Mrs. Clinton made her remarks just as German officials ousted the CIA’s super-secretive station chief from his (or her) digs in Berlin. According to a BBC report last week, “The German government has ordered the expulsion of (the) official. . .in response to two cases of alleged spying by the US. The official is said to have acted as a CIA contact at the US embassy, reports say, in a scandal that has infuriated German politicians. A German intelligence official was arrested last week on suspicion of spying.

An inquiry has also begun into a German defence ministry worker, reports said.”

 In fact, nowadays, it is inconceivable that even friendly nations will resist the temptation to snoop in each other’s sock drawers and medicine cabinets. According to some research – and thanks to the timely revelations of former National Security Administration (NSA) operative Edward Snowden – since the end of the Cold War, spying hasn’t been declining, as one might reasonably expect. It’s been on the rise.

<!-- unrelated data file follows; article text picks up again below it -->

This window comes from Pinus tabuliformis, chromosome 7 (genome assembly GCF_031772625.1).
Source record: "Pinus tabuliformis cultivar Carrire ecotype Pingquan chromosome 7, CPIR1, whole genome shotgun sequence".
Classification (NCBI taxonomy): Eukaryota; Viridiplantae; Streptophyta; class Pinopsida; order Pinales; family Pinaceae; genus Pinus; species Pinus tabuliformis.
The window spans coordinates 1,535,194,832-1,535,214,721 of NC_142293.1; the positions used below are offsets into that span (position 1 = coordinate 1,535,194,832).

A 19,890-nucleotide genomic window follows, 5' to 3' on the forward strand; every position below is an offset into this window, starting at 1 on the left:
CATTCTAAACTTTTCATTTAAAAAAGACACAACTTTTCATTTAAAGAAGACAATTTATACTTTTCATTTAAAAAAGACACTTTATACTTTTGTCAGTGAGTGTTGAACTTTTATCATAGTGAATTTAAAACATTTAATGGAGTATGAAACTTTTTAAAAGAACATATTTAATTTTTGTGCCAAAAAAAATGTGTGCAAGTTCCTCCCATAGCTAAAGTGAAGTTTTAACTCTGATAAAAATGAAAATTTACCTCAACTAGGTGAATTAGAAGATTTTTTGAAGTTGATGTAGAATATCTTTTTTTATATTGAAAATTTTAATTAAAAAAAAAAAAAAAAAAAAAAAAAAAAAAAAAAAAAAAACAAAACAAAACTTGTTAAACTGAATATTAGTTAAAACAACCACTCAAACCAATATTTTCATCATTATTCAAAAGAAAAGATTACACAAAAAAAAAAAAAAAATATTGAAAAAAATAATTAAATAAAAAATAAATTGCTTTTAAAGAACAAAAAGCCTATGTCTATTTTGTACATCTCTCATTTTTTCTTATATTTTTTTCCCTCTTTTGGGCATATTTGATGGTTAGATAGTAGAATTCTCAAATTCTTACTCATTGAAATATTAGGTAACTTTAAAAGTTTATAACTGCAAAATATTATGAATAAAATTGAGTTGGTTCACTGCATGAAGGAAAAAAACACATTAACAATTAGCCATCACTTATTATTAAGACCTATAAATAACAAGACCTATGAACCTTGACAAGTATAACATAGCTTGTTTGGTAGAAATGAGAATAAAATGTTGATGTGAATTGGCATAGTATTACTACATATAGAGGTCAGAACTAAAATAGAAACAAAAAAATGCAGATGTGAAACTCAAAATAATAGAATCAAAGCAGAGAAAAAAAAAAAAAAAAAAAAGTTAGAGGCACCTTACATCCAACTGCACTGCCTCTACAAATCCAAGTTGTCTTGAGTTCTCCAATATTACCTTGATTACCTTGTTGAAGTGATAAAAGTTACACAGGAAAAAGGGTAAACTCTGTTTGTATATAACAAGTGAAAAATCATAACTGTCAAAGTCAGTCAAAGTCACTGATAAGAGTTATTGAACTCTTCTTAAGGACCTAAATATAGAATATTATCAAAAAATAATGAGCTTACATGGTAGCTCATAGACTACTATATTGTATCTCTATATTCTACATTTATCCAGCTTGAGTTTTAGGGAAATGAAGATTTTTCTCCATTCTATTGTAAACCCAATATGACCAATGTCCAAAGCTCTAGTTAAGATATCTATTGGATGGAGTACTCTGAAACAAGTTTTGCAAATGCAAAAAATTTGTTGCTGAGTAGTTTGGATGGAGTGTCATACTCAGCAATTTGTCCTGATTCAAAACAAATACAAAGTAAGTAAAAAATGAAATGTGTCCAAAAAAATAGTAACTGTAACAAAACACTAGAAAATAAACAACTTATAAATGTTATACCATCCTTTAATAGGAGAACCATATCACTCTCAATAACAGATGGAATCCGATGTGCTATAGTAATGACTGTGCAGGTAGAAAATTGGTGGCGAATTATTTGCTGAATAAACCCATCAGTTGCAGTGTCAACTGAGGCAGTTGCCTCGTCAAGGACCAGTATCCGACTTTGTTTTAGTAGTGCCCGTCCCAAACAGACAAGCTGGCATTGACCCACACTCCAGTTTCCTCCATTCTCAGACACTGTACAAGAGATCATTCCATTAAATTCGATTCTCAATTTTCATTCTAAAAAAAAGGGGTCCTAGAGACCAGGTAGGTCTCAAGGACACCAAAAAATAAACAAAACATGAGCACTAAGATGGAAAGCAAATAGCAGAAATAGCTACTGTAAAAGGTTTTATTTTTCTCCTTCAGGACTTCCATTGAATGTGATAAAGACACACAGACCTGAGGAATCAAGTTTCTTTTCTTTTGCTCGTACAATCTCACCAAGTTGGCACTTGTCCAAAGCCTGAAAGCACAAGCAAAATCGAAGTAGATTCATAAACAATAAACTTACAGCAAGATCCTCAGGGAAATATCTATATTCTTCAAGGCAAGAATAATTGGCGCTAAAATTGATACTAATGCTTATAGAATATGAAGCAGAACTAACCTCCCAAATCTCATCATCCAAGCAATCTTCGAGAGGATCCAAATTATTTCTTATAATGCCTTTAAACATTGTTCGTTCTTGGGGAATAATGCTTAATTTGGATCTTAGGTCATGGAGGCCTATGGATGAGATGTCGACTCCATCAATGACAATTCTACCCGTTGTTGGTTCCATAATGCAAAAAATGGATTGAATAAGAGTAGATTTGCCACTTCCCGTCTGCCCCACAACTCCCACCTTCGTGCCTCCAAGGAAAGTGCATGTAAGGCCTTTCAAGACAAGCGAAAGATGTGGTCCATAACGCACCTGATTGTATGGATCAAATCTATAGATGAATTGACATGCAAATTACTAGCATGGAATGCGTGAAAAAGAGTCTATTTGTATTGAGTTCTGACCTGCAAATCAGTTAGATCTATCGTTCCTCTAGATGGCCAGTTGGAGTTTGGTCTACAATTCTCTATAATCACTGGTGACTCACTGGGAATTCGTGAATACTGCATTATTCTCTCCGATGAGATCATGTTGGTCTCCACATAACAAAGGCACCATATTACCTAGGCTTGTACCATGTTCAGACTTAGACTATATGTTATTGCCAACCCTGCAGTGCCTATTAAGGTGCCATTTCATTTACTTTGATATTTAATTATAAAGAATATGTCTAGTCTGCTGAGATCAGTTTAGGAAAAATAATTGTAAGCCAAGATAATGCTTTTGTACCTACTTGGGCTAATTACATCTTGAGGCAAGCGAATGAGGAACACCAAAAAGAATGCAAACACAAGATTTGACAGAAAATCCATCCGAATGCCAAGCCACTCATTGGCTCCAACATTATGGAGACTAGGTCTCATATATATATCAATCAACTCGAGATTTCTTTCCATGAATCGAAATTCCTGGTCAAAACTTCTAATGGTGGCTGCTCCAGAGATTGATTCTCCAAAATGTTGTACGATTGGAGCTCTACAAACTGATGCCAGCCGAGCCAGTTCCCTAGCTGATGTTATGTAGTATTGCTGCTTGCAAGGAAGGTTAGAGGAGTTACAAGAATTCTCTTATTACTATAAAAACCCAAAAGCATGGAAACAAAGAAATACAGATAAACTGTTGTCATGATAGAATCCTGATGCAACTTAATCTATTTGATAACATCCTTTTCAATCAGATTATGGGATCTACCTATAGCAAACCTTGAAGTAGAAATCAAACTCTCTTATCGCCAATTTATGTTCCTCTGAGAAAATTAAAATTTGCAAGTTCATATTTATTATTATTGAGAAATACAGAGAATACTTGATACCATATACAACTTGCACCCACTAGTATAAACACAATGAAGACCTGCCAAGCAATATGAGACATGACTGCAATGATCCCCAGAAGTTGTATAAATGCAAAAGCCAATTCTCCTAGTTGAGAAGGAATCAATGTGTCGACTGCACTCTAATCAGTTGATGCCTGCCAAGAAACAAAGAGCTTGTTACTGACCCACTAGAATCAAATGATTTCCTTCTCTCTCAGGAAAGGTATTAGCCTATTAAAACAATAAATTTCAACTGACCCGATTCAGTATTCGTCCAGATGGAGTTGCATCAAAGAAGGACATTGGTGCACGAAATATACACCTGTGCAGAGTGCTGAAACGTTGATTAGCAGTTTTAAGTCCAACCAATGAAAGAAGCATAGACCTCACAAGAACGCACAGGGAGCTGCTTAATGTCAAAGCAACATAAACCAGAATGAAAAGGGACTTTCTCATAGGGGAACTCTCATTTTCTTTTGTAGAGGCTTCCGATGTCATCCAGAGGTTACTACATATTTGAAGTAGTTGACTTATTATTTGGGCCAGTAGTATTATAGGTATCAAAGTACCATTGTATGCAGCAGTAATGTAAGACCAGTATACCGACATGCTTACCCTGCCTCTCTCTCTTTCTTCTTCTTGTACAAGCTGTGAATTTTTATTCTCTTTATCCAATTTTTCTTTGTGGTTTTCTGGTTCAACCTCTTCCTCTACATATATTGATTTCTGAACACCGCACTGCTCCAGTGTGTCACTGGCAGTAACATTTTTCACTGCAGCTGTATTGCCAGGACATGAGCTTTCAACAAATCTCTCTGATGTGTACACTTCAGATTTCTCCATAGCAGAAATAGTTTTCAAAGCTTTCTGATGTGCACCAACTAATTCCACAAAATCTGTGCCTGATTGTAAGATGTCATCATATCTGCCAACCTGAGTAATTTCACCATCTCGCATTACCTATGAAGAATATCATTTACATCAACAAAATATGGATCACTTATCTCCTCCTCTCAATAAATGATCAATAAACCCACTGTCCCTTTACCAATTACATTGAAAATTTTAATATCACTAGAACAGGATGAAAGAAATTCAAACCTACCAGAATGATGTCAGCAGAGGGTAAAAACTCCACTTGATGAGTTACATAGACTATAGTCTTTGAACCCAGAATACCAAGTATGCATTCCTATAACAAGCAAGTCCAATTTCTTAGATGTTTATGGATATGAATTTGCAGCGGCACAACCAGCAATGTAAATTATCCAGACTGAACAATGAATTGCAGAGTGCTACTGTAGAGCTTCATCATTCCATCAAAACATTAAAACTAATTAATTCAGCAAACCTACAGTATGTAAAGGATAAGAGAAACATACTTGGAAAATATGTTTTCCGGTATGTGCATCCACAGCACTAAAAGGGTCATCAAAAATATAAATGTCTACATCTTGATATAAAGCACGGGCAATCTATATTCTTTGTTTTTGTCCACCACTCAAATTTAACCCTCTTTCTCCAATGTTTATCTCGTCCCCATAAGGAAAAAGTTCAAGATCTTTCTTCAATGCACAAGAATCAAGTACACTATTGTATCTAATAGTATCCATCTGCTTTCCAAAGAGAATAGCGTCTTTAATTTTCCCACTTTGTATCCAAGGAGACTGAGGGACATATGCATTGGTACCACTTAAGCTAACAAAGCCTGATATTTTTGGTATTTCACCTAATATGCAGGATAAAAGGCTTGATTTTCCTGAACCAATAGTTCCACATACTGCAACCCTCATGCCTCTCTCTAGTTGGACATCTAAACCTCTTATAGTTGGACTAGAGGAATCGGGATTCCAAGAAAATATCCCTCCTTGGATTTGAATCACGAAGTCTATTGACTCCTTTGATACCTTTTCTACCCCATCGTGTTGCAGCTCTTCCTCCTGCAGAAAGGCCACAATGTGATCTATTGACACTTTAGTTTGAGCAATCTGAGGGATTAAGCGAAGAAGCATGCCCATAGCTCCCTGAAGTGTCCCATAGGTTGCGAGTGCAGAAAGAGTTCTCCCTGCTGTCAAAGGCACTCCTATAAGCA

“Hacking for espionage purposes is sharply increasing, with groups or national governments from Eastern Europe playing a growing role, according to one of the most comprehensive annual studies of computer intrusions,” Reuters reported from San Francisco last month. “Spying intrusions traced back to any country in 2013 were blamed on residents of China and other East Asian nations 49 per cent of the time, but Eastern European countries, especially Russian-speaking nations, were the suspected launching site for 21 per cent of breaches, Verizon Communications Inc. said in its annual Data Breach Investigations Report.”